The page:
Mirrorless camera sensors range from point and shoot size to larger APS-C size. While higher end cameras have up to 23 megapixels, I wanted something fairly close to my primary camera, a Canon EOS 7D which is 18mp, so something in the 15-18mp range was right where I wanted to be. The ISO performance of of the APS-C sensors has been getting better all the time so I wanted to go with a larger sensor, and not a smaller one like you would find in the Nikon 1. The Sony NEX 5n comes in at a respectable 16.1 megapixels and images from it are very good.
While video may not be a consideration for everyone, it was for me. Not only did I want video capability, but I wanted at least 1280×720 (720p) video at 60fps. While a handful of cameras claim to do 60fps, their sensors only can do 30fps so to double the frame rate the camera interpolates the in-between frames. The result of this pseudo-frame rate is that slowing the video down really doesn’t work well.because you don’t have enough data to work with. The Sony NEX 5n creates very edit-friendly AVCHD video files at 60fps in 1920×1280 (1080p). Along with edit-friendly video and 1080p at 60fps, I also wanted auto-focus during video and manual control over the video settings. These are some pretty steep requirements, but the NEX 5n actually covers them quite nicely.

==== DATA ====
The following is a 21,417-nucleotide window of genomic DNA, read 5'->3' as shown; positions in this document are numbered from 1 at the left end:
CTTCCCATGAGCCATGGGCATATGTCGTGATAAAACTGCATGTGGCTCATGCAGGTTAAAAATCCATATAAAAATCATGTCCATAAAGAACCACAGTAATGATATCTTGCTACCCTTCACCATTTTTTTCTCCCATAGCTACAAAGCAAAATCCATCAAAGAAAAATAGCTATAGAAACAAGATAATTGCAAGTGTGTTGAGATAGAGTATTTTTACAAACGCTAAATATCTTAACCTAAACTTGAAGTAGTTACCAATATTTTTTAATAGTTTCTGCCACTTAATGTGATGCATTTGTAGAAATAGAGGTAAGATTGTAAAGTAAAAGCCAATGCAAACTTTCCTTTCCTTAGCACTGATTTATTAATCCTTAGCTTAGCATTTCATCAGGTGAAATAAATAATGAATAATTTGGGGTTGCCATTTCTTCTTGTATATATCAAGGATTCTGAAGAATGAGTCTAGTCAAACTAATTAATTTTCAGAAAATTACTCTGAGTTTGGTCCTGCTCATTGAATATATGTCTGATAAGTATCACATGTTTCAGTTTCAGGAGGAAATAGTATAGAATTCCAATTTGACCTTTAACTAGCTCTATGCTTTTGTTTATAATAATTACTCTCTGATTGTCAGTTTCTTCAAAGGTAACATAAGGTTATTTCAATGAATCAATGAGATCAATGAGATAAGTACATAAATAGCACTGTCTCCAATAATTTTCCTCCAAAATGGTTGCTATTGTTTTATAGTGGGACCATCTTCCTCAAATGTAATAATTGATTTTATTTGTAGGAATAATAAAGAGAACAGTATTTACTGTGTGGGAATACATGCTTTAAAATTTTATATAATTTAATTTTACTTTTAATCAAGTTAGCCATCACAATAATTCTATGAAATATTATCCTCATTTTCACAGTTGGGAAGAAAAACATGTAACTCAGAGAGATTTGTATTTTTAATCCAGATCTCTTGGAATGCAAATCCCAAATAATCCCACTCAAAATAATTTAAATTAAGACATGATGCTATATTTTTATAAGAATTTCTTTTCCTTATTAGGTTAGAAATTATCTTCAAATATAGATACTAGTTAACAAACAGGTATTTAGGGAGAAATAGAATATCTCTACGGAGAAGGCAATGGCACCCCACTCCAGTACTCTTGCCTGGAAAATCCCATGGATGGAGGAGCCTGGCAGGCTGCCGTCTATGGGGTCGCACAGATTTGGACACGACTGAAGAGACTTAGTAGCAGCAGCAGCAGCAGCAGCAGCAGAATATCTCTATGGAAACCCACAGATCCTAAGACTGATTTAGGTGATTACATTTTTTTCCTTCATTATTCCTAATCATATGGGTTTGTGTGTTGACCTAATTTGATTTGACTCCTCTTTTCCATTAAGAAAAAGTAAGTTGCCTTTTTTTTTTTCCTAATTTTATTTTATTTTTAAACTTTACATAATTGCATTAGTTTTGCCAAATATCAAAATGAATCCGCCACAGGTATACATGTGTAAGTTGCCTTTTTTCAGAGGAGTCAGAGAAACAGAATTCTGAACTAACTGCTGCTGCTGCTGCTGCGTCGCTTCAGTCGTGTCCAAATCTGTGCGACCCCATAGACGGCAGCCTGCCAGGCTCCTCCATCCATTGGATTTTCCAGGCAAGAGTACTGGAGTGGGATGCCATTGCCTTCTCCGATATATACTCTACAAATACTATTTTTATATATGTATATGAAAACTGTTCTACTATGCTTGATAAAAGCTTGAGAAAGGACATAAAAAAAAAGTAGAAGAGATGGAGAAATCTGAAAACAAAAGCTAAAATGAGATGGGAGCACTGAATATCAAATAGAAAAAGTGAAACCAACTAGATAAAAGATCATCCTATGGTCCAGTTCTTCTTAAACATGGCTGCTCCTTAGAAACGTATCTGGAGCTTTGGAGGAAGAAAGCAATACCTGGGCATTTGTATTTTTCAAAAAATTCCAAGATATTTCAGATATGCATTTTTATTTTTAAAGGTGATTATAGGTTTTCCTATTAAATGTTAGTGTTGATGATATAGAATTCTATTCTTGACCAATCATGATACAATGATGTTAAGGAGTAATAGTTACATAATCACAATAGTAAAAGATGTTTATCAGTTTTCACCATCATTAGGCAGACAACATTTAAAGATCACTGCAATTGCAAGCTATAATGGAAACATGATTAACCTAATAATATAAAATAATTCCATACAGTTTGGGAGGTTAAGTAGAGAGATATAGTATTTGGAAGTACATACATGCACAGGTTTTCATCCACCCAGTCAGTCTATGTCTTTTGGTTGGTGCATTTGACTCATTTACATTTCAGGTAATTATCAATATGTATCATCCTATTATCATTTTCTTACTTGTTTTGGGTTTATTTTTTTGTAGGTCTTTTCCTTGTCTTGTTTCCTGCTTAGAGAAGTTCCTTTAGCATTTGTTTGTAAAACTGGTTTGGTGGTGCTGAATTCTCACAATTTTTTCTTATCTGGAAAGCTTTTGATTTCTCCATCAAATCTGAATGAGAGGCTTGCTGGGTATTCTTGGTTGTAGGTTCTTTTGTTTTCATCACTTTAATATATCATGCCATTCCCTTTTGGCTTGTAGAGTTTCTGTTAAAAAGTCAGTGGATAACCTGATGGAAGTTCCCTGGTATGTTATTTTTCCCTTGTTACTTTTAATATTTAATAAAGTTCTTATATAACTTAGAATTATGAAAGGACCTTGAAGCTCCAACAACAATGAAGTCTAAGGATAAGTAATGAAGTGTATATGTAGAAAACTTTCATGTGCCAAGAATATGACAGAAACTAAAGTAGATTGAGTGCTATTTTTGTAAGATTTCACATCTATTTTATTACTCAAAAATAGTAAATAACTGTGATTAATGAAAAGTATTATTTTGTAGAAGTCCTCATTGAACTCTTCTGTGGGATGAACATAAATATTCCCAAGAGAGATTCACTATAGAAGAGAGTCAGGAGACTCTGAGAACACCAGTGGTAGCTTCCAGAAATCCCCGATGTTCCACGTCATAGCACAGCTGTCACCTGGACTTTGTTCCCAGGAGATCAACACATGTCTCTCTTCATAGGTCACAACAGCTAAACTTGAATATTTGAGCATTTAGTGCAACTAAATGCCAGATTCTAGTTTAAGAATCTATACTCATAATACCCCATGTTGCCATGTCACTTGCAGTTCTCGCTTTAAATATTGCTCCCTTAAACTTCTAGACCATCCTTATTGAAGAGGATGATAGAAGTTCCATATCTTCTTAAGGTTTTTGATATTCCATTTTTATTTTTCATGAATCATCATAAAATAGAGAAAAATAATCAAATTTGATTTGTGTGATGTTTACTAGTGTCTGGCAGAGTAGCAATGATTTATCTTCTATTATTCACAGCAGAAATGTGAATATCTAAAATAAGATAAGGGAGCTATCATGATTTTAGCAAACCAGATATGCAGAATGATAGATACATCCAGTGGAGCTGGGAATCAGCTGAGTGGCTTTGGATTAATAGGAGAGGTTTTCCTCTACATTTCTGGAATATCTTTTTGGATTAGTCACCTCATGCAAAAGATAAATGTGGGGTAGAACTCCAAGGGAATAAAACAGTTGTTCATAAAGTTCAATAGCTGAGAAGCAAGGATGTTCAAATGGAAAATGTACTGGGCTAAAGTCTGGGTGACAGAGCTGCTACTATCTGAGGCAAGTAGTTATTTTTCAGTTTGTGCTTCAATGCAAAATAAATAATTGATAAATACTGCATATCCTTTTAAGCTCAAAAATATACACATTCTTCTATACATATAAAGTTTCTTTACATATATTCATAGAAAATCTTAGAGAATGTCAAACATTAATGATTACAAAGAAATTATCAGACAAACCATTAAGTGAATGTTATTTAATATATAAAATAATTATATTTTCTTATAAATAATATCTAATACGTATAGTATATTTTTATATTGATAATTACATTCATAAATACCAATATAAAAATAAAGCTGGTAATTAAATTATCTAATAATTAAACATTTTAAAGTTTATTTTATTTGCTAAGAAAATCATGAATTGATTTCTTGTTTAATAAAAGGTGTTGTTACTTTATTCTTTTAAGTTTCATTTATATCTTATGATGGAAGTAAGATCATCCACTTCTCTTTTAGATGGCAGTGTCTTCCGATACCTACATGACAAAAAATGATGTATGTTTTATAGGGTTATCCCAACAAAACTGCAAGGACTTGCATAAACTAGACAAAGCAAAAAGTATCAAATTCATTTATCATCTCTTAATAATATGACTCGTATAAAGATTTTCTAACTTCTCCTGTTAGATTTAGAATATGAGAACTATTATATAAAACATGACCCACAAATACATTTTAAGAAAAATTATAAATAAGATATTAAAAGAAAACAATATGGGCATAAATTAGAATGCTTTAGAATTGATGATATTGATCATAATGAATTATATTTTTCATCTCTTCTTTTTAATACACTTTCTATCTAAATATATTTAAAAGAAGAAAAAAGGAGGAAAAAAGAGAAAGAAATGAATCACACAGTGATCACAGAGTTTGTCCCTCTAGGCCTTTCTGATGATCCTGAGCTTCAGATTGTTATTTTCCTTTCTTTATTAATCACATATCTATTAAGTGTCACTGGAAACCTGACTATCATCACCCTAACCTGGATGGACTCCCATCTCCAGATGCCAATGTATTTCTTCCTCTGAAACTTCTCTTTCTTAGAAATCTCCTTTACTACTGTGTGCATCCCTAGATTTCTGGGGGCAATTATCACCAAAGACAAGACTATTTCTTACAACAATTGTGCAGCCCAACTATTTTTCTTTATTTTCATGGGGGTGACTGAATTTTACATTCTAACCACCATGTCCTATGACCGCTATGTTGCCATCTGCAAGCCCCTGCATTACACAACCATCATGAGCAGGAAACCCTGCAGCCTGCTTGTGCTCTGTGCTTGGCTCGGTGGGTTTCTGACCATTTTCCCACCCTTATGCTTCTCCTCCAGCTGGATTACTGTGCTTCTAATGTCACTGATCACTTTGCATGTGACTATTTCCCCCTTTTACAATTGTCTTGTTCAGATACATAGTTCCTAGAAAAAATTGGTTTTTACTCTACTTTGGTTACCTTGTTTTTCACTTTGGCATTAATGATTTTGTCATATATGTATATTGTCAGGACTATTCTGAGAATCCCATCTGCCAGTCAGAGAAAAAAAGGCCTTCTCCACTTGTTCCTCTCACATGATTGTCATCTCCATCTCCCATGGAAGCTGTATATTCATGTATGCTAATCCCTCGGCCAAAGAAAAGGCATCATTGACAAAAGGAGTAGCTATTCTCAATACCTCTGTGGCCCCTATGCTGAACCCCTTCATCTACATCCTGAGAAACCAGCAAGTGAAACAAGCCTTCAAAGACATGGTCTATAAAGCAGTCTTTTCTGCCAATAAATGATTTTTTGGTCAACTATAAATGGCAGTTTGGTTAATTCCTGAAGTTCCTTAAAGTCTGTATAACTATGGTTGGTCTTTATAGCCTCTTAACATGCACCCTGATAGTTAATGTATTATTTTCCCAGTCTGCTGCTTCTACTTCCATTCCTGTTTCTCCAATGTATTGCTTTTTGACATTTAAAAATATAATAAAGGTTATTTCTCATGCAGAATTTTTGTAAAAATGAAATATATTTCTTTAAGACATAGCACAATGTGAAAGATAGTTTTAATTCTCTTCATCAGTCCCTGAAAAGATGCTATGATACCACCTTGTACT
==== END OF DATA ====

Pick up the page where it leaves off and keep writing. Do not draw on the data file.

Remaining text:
An available flash was one of my biggest debate points. With high ISO performance, along with the general intended use, was flash really important? I tossed this question around to a few people and the opinions were pretty split. What I do know is that my last phone, a Samsung Vibrant, did not come with flash and that was really my only complaint I had about that phone. Because not having a flash has bugged me for two years, I decided that a flash was important. It didn’t matter if the flash was built in, an add-on, or a hot shoe, just so long as the ability to add a flash was there. The Sony NEX 5n comes with an add-on flash that plugs into the accessory port. While the flash is not powerful, and cannot be angled for bounce, at least if I want to take a picture in a dark room, I can.